Mixed Greens is excited to present the group exhibition Gimme Shelter. While shelter is traditionally defined as a structure that provides protection, these seventeen artists present a more complex, multifaceted understanding of the concept. More specifically, the works in this show investigate the delicate balance of perception: whether a space is inviting or uninhabitable, comforting or crumbling, being constructed or consumed.
Most traditional are the artists who represent a place of sanctuary or refuge. Kevin Cyr’s Camper Kart, for instance, is the fully habitable fusion of a shopping cart and a small camper tent. What is unclear, however, is whether or not the sculpture is meant to be a safe haven for a future worst-case scenario, or if it represents an immediate survival strategy. Less obvious, but equally direct, are Lisa Ross’ photographs of spiritual structures in Northwest China and Jonathan Durham’s video, a step-by-step lesson in filming a worship service at a mega-church in Texas.
In juxtaposition, Fawn Krieger and Zachary Buchner create abstract sculptures—Krieger’s on the floor and Buchner’s on a pedestal—that appear to take building remnants and either preserve them or recontextualize them as more idealized architectural structures in the process of expanding. The abstracted spaces defined by Angelina Gualdoni’s paintings, Ryan Sarah Murphy’s collages, Caitlin Masley’s housing project drawings and Dimitri Kozyrev’s paintings of military bunkers are equally blurry: The landscapes are seemingly growing while simultaneously disintegrating. Each piece is full and empty, vast and microcosmic.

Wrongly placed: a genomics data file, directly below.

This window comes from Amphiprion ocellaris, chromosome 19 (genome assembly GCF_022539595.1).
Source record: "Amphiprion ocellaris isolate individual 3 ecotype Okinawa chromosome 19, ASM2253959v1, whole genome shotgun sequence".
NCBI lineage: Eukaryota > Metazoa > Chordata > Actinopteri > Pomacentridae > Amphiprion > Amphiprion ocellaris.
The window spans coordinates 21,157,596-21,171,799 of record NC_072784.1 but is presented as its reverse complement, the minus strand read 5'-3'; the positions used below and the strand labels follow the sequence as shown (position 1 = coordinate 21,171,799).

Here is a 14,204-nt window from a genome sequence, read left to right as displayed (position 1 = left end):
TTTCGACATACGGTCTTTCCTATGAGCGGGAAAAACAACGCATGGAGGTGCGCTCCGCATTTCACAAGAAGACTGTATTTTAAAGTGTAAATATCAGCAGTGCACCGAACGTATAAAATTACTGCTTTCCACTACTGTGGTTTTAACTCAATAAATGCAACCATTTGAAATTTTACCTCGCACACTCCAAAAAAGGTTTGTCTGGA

Many other artists represent structures as having fallen out of use or ceasing to exist. Jaclyn Mednicov’s deserted landscapes, Nicholas Johnston’s ice caves, and Eric Heist’s renderings of post-Katrina New Orleans capture sites that “once were.” And Suzanne Song’s illusory wall painting implies the shadow of remnants, or the outline of a structure no longer there. Quite literally, Kate Gilmore’s video, “Down the House,” records the artist smashing a pile of construction debris into even greater obliteration.
Alternatively, the characters in Matthew de Leon’s video Can’t and Jonathan Ehrenberg’s video Moth are unable to escape their dreamlike otherworlds, leaving the inhabitants unable to connect to reality. In this scenario, their surroundings act ultimately as prisons, reminding us, as Nicolas Rule’s drawing suggests, that a shelter may be uninviting or even unwanted.